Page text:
Daisy arrived over the weekend, mysteriously shrouded in the cloak of night, her rounded form perched on a trailer that was attached to a rig. I missed her homecoming and that makes me sad. However, my patient, noble, faithful (he reads this and I have GOT to get out of the crapper) – did I say devastatingly handsome – understanding, brilliant, etc. ad nauseam spousal unit remained home to intercept her. I owe him. He’s gonna wish that “til death do us part” had a codicil. Perhaps “til she buys a 1959 camper do us part,” or “til she loses her freaking mind and I can commit her do us part.”
It was nearly midnight by the time the shippers had unloaded and carefully placed her in an obscure location that wouldn’t bring attention to the overlords of our city within a city. We aren’t breaking the rules – yet – but we are bending them. The shippers left, continuing their journey to Atlanta, and spousal unit stumbled into bed.
It was by morning’s light he awakened to see the trench warfare in our yard. Our recently aerated and seeded by professionals yard. Hipsters were repelling from the sides of the grooves left by the shipper’s rig. We wonder if their Atlanta delivery was a hundred ton meteorite. With some fake snow and the reflective glare of Bob Costa’s teeth, we could host an Olympic luge competition.
He sent me a photo of Daisy. She looked forlorn. Dismal. Like a puppy in a shelter, fur matted, hope gone. Guilt overwhelmed me. What had I done? I was a Big, Fluffy Dog Rescue reject, failing the interview for two grown Great Pyrenees because I had loved my golden retriever so much. “If you love goldens so much, then you don’t need Pyrs,” the interviewer had said. Apparently Pyrenees are too smart, too independent, too high maintenance for folks like me. So, I got another golden. A big, goofy, smelly, loyal, not-too-bright golden who eats moles and blankets to pass the time. But, this? Daisy? Was she a Great Pyrenees who was going to be Just Too Much?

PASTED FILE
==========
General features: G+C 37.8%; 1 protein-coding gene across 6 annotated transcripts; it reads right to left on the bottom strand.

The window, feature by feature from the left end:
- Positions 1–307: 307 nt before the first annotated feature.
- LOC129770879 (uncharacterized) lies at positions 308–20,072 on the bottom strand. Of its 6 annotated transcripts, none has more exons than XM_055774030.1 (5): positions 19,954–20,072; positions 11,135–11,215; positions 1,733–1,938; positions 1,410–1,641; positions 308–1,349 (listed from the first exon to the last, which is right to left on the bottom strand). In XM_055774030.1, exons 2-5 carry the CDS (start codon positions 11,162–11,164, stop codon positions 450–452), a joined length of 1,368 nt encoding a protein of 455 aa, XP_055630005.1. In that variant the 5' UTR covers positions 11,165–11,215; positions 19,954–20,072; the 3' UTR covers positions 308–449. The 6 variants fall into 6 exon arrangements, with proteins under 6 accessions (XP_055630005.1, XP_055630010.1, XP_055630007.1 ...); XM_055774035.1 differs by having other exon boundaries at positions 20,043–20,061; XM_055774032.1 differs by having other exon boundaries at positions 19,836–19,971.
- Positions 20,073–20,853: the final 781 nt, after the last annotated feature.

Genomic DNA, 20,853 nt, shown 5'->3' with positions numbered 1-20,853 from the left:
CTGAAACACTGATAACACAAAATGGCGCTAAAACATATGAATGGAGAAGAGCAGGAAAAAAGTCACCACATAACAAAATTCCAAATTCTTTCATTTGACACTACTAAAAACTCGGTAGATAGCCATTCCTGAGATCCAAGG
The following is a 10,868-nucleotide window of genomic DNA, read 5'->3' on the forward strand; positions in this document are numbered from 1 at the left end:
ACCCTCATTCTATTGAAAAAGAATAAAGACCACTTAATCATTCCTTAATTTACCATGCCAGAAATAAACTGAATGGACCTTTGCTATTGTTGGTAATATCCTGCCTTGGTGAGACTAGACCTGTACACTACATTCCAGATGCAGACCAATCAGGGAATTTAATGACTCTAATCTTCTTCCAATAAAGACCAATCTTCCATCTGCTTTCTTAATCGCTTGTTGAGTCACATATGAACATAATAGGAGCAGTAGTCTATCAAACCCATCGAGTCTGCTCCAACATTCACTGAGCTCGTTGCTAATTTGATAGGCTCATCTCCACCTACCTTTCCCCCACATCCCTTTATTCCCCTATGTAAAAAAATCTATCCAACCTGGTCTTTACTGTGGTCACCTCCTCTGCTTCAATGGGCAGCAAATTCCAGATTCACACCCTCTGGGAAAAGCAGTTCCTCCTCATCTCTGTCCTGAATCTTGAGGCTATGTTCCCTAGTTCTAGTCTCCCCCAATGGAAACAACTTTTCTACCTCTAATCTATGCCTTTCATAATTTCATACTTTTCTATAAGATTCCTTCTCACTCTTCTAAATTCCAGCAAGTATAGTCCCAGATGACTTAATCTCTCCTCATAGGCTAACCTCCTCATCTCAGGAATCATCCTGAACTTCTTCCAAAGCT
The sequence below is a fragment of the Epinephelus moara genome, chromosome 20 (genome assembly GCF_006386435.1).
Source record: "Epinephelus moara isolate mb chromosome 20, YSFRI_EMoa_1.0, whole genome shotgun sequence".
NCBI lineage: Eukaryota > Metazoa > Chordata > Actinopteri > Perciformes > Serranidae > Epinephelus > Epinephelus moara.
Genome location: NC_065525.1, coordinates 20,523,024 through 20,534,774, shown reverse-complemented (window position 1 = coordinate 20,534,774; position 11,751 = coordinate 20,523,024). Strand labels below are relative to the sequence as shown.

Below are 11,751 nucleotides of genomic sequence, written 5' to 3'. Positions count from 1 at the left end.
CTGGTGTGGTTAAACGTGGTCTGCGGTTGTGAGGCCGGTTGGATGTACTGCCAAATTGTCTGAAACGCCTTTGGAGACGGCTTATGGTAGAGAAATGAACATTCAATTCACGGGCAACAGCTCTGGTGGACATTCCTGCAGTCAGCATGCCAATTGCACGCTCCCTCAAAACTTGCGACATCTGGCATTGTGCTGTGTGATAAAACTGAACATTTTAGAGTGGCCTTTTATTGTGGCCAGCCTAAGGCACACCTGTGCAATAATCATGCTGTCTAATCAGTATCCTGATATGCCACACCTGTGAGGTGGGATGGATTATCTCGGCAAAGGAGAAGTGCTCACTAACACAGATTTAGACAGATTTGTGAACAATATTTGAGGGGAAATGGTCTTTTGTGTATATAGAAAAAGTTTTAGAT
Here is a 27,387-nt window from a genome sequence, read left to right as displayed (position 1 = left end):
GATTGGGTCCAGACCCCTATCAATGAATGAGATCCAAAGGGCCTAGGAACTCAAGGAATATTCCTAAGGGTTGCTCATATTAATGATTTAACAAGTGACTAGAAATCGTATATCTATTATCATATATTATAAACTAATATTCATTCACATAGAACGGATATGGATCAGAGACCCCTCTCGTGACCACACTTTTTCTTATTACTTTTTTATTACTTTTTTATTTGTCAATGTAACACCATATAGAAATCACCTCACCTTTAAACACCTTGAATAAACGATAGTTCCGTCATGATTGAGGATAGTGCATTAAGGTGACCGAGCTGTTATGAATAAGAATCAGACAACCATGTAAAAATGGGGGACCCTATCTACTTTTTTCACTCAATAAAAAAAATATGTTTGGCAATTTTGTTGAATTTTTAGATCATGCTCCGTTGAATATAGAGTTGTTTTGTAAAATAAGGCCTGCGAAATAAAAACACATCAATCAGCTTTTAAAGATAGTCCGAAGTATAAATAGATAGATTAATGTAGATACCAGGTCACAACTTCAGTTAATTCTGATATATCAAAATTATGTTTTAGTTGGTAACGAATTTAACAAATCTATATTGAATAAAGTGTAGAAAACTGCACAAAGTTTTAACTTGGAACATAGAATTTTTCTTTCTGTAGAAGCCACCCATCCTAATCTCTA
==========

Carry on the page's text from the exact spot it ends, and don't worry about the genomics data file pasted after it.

When I returned home, spousal unit greeted me by dangling keys on a heart keychain in front of my face. “I didn’t want to go in until you could go with me.” I wondered if it were love, loyalty, or fear of the unknown that compelled his actions. There could be critters in that there camper.
We entered. She didn’t stink. We expected stink. Boy child was with us, home for Thanksgiving break. He climbed aboard as well. The golden retriever whined at the door. We flashed our cell phone lights around the interior. Not too bad. Oh. Look. There’s the original flooring. Now THAT is cool. A little water damage, but that’s old. Hmmm…did the closet used to be a head? My arse wouldn’t fit in there, but people WERE smaller in the 50s. Check out how that table works. Is that a cigarette lighter? Oh, this is cool. SO freaking cool.
The next morning, we were ripping out the ceiling so we could get to the dent on the roof, caused by a tree branch and gravity. Father and son worked like the team they have always been, barely needing to speak as one pounded from the outside and one braced from the inside. As they worked to get the metal back to its original form, it was as if Daisy were cracking her neck. A pop here, a crack there and she would be able to stand a little more erectly. I noticed that I was standing a little straighter as well.
I may not make a good home for a bonded pair of Great Pyrenees, but I believe spousal unit and I will have done o.k. by golden retrievers, cats, two kids and a camper named Daisy.